There is much to enjoy, guiltfully, about this review of Blind Allegiance to Sarah Palin, the tell-all book by former staffer Frank Bailey. Memoirs like his threaten to become an ugly micro-genre of an already ugly mini-genre, but there is something in the essential sameness of Sarah Palin Stories—the pride in ignorance, the deceptions of others en route to self, the different supporting characters in the same vexed orbit around our heroine—that suggests a form whose themes transcend detail. They’re like Sherlock Holmes stories. As Holmes was to Victorian London and solving crimes, so is Sarah Palin to suburban America and being a mindless church bitch. What I’m saying here is that I think here oeuvre is more than genre work. That’s good news for Close Readings, which received from Stubble yesterday this wonderful gift:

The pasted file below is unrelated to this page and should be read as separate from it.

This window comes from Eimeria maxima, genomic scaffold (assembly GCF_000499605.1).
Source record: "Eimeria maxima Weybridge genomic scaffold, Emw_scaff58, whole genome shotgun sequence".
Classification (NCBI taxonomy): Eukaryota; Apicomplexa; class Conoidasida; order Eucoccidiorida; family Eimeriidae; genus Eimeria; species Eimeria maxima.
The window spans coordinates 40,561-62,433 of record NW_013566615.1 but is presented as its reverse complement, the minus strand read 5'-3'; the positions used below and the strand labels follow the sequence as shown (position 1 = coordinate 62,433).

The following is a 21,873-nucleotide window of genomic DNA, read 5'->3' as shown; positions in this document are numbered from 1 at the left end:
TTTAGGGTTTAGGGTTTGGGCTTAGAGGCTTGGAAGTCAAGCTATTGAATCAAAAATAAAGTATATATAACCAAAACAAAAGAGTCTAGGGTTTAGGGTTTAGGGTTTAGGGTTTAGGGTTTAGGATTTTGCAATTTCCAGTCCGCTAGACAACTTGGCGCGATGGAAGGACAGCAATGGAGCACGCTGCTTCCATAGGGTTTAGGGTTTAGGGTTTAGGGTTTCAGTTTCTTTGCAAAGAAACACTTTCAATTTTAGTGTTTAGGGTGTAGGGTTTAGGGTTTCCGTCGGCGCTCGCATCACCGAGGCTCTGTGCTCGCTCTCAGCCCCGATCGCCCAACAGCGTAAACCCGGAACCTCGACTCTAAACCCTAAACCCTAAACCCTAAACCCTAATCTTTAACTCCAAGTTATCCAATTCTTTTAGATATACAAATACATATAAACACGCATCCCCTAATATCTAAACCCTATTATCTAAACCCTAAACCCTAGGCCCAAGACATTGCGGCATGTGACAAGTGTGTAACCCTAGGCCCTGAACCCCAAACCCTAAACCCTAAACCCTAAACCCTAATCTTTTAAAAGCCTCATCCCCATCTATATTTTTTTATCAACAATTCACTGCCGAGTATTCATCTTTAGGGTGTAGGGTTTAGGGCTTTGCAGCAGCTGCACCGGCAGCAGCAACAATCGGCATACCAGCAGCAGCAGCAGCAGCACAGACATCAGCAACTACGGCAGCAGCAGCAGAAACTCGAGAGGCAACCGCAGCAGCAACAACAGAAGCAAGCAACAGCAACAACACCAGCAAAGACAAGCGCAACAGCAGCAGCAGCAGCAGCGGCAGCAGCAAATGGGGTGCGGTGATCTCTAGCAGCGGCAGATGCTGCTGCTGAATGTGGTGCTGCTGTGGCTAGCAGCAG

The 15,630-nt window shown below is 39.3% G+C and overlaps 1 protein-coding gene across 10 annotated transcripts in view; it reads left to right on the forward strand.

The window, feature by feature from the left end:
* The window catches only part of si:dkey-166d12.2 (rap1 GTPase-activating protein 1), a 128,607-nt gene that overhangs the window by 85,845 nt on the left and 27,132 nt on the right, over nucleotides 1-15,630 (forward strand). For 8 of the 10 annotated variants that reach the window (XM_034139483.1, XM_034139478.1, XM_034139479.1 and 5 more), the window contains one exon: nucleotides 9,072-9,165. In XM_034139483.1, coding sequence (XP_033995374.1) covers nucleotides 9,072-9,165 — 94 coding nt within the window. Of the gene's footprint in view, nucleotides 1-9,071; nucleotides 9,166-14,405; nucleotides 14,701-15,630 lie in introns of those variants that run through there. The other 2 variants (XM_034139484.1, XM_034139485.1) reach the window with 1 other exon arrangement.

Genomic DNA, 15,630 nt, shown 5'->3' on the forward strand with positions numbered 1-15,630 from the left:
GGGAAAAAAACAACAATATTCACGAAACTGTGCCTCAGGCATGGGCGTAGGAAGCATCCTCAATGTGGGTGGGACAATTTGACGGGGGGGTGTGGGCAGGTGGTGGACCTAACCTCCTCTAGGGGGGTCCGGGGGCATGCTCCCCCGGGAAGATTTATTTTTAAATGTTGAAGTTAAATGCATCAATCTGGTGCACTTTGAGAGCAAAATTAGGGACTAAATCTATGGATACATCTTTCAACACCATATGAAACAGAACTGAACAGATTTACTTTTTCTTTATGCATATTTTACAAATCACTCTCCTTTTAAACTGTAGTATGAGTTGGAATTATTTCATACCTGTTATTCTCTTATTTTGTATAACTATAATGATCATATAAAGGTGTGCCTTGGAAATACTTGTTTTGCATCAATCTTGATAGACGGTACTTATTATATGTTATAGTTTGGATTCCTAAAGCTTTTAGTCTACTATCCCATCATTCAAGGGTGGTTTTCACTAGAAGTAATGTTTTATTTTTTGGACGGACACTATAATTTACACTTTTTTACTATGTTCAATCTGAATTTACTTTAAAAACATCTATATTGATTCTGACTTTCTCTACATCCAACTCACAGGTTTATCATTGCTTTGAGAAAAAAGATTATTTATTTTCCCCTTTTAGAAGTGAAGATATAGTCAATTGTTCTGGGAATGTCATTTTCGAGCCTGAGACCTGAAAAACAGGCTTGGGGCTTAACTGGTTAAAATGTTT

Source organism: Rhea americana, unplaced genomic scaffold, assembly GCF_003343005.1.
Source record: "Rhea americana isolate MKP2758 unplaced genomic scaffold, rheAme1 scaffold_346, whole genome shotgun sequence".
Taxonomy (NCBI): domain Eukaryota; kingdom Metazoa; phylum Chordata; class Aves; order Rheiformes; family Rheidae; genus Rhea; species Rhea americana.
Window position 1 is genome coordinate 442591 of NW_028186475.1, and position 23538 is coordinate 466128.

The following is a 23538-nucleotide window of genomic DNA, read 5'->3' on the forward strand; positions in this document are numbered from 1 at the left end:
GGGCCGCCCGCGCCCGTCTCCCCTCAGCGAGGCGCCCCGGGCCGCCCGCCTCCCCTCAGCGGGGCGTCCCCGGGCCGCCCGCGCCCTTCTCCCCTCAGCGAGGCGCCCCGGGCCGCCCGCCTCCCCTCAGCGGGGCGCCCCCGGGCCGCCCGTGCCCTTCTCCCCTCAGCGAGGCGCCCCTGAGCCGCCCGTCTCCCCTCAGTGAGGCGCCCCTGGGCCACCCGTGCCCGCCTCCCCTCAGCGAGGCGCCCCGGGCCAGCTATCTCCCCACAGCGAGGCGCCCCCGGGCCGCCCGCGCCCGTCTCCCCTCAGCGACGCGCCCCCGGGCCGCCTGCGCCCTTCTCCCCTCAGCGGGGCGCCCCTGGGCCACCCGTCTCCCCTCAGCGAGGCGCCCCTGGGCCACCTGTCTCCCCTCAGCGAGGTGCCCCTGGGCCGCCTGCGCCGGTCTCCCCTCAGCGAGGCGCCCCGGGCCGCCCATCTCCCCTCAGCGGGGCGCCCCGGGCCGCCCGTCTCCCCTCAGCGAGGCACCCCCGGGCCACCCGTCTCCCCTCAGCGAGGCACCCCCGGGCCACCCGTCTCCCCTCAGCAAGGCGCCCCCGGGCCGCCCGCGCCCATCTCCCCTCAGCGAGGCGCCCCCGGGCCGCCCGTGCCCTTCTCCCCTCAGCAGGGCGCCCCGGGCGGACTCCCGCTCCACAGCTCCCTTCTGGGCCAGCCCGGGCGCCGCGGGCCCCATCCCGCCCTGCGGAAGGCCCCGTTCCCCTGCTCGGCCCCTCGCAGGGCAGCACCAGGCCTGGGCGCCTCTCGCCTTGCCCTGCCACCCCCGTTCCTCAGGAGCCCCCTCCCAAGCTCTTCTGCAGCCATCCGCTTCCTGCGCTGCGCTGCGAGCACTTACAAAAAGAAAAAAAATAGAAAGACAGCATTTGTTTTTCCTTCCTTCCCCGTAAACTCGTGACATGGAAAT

Remember: amateurs built the ark. Professionals built the Titanic.